OAKLAND, Calif. — Golden State Warriors coach Steve Kerr captured his 250th win on Saturday and then he took some time off on Monday.
During a timeout midway through the first quarter of a 129-83 win over the young Phoenix Suns — the team that drafted Kerr in 1988 with a second-round pick, and the team Kerr was GM of from 2007-10 — Kerr handed his clipboard to Andre Iguodala to run the huddle.
Iguodala sat in Kerr’s chair breaking down the plays to his teammates while Kerr stood a few feet away with his assistants.
Green ran most of the timeout huddles throughout the game.
Golden State (44-13) has won three in a row but had previously dropped three of four contests. Kerr said his guys needed to hear a new voice.
“I told them the other night after the last game [on Saturday] that we were going to do it,” Kerr said. “It’s their team. I think that’s one of the first things you have to consider as a coach. It’s not your team, it’s not [general manager] Bob Myers’ team, it’s not [owner] Joe Lacob’s team — although I’m not going to tell Joe that.
“It’s the players’ team, and they have to take ownership of it. And as coaches, our job is to nudge them in the right direction, guide them, but we don’t control them. They determine their own fate and I don’t feel like we focused well at all the last month, and it just seemed like the right thing to do. I thought they communicated really well together and drew up some nice plays, and it was a good night for the guys.”
Across the league, players occasionally may run the huddle for a small portion of a timeout, but Kerr’s decision to completely hand the reins over to players multiple times in a game was uncommon.
“It shows a lack of respect for an opponent, and maybe right now we don’t deserve respect,” Suns forward Jared Dudley told ESPN. “When you keep getting beat by 40, teams won’t respect you. But it’s up to us to change that.”
Phoenix (18-40) has lost 11 of its past 12.
Immediately after the game, Kerr met with Suns coach Jay Triano on the court.
“I told Jay afterward that it had nothing to do with being disrespectful,” Kerr said. “It had to do with me reaching my team. I have not reached them for the last month. They’re tired of my voice. I’m tired of my voice. It’s been a long haul these last few years and I wasn’t reaching them, and we just figured it was probably a good night to pull a trick out of the hat and do something different.
“I thought the players responded really well. I just feel like when we’re focused, we are really tough to beat, and tonight we were focused. And I think just having to count on each other, and not hearing my voice — which sort of sounds like Charlie Brown’s teacher or parent or whoever’s voice that is. At this point, that’s what I sound like to them. So, they needed a different voice.”
Triano took it in stride.
“I noticed their plays were a little better out of timeout tonight,” Triano told ESPN jokingly. “Nah, I didn’t have a problem with what Steve did.”
Kerr said he considered allowing his assistants to take over the huddles, but added, “We’re pretty consistent with our messaging. I felt it was better to kind of let the players figure things out and do things on their own.”
The player takeover actually began Monday morning. Kerr said Iguodala pretty much ran shootaround, and JaVale McGee was on the computer helping out with film session. Kerr’s unique technique worked, resulting in a 46-point thumping that happened to be the largest margin of victory ever over Phoenix.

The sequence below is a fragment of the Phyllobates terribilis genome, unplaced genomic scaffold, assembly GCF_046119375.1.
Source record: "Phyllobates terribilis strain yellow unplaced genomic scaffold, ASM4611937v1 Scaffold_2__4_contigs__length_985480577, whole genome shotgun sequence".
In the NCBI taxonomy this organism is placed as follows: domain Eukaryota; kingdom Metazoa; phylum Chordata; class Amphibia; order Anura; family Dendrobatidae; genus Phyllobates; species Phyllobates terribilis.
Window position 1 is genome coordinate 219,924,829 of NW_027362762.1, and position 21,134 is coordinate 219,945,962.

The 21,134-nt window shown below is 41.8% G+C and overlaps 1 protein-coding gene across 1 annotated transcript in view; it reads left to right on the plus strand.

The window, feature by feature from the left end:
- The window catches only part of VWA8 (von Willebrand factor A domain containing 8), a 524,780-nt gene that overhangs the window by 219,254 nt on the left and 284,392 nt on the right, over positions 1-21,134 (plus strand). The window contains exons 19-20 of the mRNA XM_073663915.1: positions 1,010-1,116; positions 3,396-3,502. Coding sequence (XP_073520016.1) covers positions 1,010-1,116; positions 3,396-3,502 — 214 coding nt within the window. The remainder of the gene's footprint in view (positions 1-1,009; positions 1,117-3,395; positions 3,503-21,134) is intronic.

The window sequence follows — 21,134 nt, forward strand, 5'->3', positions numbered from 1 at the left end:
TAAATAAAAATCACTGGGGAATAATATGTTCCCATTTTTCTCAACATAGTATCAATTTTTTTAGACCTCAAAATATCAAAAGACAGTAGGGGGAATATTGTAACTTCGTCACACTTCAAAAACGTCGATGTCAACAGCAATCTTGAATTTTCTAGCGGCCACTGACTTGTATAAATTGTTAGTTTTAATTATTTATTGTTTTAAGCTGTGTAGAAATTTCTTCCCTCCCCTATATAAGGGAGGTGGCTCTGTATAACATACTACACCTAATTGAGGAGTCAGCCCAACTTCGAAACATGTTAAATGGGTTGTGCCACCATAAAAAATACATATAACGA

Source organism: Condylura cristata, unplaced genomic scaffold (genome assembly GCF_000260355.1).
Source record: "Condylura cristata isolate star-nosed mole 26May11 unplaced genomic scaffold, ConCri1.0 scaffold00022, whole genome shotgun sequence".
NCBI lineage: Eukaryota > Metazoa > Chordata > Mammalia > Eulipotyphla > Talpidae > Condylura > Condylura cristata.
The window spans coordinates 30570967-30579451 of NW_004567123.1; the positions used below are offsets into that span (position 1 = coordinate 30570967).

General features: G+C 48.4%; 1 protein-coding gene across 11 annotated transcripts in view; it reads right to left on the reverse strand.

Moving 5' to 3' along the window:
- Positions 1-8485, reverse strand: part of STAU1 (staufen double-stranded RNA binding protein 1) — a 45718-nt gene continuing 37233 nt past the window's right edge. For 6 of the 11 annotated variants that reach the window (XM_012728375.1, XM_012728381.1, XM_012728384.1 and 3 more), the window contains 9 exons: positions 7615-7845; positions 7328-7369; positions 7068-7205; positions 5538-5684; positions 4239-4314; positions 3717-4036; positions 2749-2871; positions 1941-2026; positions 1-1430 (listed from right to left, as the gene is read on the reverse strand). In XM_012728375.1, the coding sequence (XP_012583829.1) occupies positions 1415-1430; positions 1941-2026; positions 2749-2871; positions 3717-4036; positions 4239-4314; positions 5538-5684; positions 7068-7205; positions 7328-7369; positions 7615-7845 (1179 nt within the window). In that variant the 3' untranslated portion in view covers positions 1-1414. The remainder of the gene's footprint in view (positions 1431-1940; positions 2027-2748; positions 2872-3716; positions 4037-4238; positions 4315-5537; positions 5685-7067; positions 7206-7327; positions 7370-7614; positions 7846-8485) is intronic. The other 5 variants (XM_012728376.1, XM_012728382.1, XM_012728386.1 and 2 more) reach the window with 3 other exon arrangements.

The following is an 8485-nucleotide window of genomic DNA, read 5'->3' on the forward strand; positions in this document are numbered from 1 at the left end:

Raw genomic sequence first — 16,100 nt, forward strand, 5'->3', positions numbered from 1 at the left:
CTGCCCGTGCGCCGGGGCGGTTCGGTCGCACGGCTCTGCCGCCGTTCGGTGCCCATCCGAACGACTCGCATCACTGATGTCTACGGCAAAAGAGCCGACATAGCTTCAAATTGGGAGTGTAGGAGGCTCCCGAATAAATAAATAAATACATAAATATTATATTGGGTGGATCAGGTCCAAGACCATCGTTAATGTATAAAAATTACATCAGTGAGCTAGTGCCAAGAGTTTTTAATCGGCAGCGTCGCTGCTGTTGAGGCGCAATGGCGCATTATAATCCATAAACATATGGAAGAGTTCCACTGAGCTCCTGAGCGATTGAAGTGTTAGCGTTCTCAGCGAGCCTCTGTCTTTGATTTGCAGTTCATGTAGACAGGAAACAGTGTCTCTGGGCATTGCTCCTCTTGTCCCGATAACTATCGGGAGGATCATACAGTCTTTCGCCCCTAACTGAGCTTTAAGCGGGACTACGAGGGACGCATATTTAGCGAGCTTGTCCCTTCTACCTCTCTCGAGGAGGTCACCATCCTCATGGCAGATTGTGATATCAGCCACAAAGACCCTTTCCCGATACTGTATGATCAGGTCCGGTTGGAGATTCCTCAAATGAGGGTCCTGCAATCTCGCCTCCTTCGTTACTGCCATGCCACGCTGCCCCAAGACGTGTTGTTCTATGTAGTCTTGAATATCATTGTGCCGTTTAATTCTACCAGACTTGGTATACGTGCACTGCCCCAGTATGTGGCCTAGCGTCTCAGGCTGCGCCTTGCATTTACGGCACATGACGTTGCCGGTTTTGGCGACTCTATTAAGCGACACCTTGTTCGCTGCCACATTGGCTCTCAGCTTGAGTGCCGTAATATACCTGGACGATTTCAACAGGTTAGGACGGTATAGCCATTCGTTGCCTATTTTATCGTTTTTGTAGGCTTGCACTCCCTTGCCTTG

“You can look at it two ways: You can say anybody can coach that team, or you can say it’s a [good method],” Suns star Devin Booker told ESPN. “I liked the move personally. If I was a coach, I’d do that throughout the year, so I wouldn’t even look at it as disrespectful.
“I’m sure people are going to say it’s disrespectful, but I think Steve is an easygoing guy who has that relationship with his guys. But, if he didn’t have four All-Stars, I don’t think he’d be doing that.”
Published at Tue, 13 Feb 2018 05:34:43 +0000
“It was amazing. I’m happy for him and I’m glad that he did it. If we want to go where we want to, he’ll be one of those reasons,” 76ers center Joel Embiid said of McConnell, who also had a career-high six steals against the Knicks. “He comes in and plays with great energy; he hypes the crowd up. Defensively, he was great, and he moves the ball well.”
The Wells Fargo Center crowd — and McConnell’s teammates on the bench — exploded in celebration when McConnell grabbed a rebound with 1:05 to play to seal the triple-double.
McConnell said jokingly afterward that Embiid was prodding him to fish for that final rebound.
“Well, Joel just wouldn’t let it go,” McConnell said. “Just after a rebound or an assist he kept telling me, and then when I had nine rebounds he was saying, ‘Get another one’ — and someone went up and blocked out the big guy, and it just kind of fell into my hands. It was like it was in slow motion.”
McConnell was one of six Sixers to score in double figures against the Knicks.
He’s the 25th player to post a triple-double off the bench since 1963-64, according to Basketball-Reference.com.
McConnell, 25, signed with the Sixers as an undrafted free agent in 2015.
“You respect him, you really respect him. He just plays so hard,” Sixers coach Brett Brown said of McConnell. “He’s a wonderful lesson for so many basketball players in relation to what determination, perseverance, toughness can bring you to. We’ve seen him grow; he continues to get better, and tonight he was incredible.”
Philadelphia improved to 29-25 with Monday’s win, already surpassing the club’s win total from 2016-17. The 29 wins are the Sixers’ highest total before the All-Star break since their 2000-01 campaign.
Philadelphia has the best winning percentage in the Eastern Conference since Christmas Day (15-7) and has won eight straight home games.
Published at Tue, 13 Feb 2018 05:45:29 +0000